Peace River Area Update

Peace River Forest Area Update - May 28, 2024 at 11:45 a.m.

Posted on Tue, May 28, 2024

 

There is currently no fire advisory in the Peace River Forest Area.

Please use caution when spending time in forested areas. Report wildfires immediately by calling 310-FIRE (3473). 

 

 

Never leave a campfire unattended: Soak it, stir it and soak it again until cool to the touch to ensure it is extinguished.

While it may feel like summer isn't here yet, the chance of a wildfire is very real. Wildfires can start anytime of year if the conditions are right.

Here are a few tips that will help ensure a safe campfire:

  • Never leave your campfire unattended. Before you leave your campfire, ensure you fully extinguish it by soaking the ashes, stirring them and soaking them again until they are cool to the touch.

  • Choose a safe site that is out of the wind and on bare mineral ground. Ensure that sparks can't fly into nearby dry fuels or grass (a spark will fly farther than you think).

  • Ensure you have sufficient firefighting equipment, including water, nearby. Don't take chances; a spark in dry grass will ignite easily and spread very quickly in windy conditions.

  • Remember to visit www.albertafirebans.ca before heading out, to find the latest information about fire bans in the province.

Using tools and equipment? Please use caution if you are doing any work that will produce a spark, friction or hot exhaust. This includes grinding, welding and operating heavy equipment in any location: whether commercial, industrial or farming. Wildfires will catch easily and burn quickly under these conditions.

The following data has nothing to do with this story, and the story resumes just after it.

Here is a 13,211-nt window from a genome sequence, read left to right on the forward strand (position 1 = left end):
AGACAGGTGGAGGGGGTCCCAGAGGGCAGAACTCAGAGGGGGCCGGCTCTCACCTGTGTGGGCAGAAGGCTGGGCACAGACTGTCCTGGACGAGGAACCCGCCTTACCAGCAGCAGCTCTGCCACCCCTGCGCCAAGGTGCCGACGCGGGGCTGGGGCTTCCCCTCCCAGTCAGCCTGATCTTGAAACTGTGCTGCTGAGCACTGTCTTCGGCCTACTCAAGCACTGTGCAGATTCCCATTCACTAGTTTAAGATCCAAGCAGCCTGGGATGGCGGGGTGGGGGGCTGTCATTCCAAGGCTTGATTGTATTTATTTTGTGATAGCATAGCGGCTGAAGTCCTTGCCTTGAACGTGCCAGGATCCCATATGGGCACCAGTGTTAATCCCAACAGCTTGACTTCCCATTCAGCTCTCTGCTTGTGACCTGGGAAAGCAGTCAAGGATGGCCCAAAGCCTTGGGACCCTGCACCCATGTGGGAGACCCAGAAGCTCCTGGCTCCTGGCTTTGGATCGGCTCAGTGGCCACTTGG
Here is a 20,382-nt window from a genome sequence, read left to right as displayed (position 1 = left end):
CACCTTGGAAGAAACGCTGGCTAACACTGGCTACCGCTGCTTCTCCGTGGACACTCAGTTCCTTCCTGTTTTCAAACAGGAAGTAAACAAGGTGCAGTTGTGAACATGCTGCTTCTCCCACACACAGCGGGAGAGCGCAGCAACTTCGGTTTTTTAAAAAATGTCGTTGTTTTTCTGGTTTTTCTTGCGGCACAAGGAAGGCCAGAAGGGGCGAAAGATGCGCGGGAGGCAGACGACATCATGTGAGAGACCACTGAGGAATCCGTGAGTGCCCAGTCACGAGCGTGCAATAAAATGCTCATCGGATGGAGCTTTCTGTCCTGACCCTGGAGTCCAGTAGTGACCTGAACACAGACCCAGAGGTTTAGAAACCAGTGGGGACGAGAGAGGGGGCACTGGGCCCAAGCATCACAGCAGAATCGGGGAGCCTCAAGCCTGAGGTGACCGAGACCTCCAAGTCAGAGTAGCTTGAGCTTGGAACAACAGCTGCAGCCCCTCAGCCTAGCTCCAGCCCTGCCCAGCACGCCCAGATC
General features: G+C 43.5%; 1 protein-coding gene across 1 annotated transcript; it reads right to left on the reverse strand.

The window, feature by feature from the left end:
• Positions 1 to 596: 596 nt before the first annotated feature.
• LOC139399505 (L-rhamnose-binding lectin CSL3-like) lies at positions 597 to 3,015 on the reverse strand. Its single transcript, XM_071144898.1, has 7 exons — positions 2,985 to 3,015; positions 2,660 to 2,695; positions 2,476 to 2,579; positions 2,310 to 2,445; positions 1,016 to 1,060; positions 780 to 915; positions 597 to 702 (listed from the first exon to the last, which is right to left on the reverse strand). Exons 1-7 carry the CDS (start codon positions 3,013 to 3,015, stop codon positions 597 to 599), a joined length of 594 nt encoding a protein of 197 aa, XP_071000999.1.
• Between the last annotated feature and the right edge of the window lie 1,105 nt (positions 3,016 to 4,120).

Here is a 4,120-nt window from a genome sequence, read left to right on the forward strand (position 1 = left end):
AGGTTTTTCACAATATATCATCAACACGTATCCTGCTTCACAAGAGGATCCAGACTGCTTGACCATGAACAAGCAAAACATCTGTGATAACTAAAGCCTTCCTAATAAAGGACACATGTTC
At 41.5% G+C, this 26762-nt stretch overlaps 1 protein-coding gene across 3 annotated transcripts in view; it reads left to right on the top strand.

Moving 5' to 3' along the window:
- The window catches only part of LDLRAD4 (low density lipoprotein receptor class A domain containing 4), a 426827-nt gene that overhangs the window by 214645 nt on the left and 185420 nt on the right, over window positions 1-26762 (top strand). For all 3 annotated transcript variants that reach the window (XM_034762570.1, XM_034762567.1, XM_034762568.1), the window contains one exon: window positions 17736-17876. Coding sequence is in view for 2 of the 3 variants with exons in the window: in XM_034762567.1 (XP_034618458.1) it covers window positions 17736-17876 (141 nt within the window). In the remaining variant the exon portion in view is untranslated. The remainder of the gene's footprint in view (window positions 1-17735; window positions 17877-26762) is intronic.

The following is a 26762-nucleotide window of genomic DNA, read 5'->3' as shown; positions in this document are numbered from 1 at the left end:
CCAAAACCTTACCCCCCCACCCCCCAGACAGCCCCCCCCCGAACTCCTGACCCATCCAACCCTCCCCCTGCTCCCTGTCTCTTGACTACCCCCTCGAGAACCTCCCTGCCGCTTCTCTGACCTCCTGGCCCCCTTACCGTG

*** Alberta Wildfire typically sees an increase in human-caused wildfires during the spring and over long weekends, so please do your part to prevent wildfires. ***

 

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WILDFIRE SITUATION - PEACE RIVER FOREST AREA (PRFA) 
 
With SWF-068 (see below) and a fire shared with the Grand Prairie Forest Area (GWF-018), there are six wildfires burning in the Peace River Forest Area (PRFA) – four entirely within the PRFA. Five are under control and one (PWF-037) is being held. Five of  the six are carryover wildfires from the 2023 wildfire season, and all are being monitored by Alberta Wildfire personnel.
 
PWF-037
 
This wildfire, which is approximately 45 km west (and slightly north) of Manning, is estimated at 22.7 hectares at this time. It is now being held and firefighters and a helicopter are on scene. Over the past 24 hours, firefighters, helicopters and aircraft (dropping water and retardant) have been engaged on this fire. Its cause remains under investigation (see image directly below).
 
 
 
PWF-037, west of the Town of Manning, is being engaged by Albert Wildfire personnel and aircraft (May 27) 
 
 
SWF068 (2023)
 
This carry-over fire from 2023, which is under control (and shared with Slave Lake Forest Area), continues to be monitored closely with equipment operators on scene as we continue our efforts to extinguish.    
 
Note: Two 2024 fires (PWF019 and PWF031), which Alberta Wildfire personnel had been actively engaged with in recent days, are now considered extinguished and no longer noted above or on the interactive map.
 
Since January 1, there have been 37 wildfires in the Peace River Forest Area, which have burned approximately 142 hectares.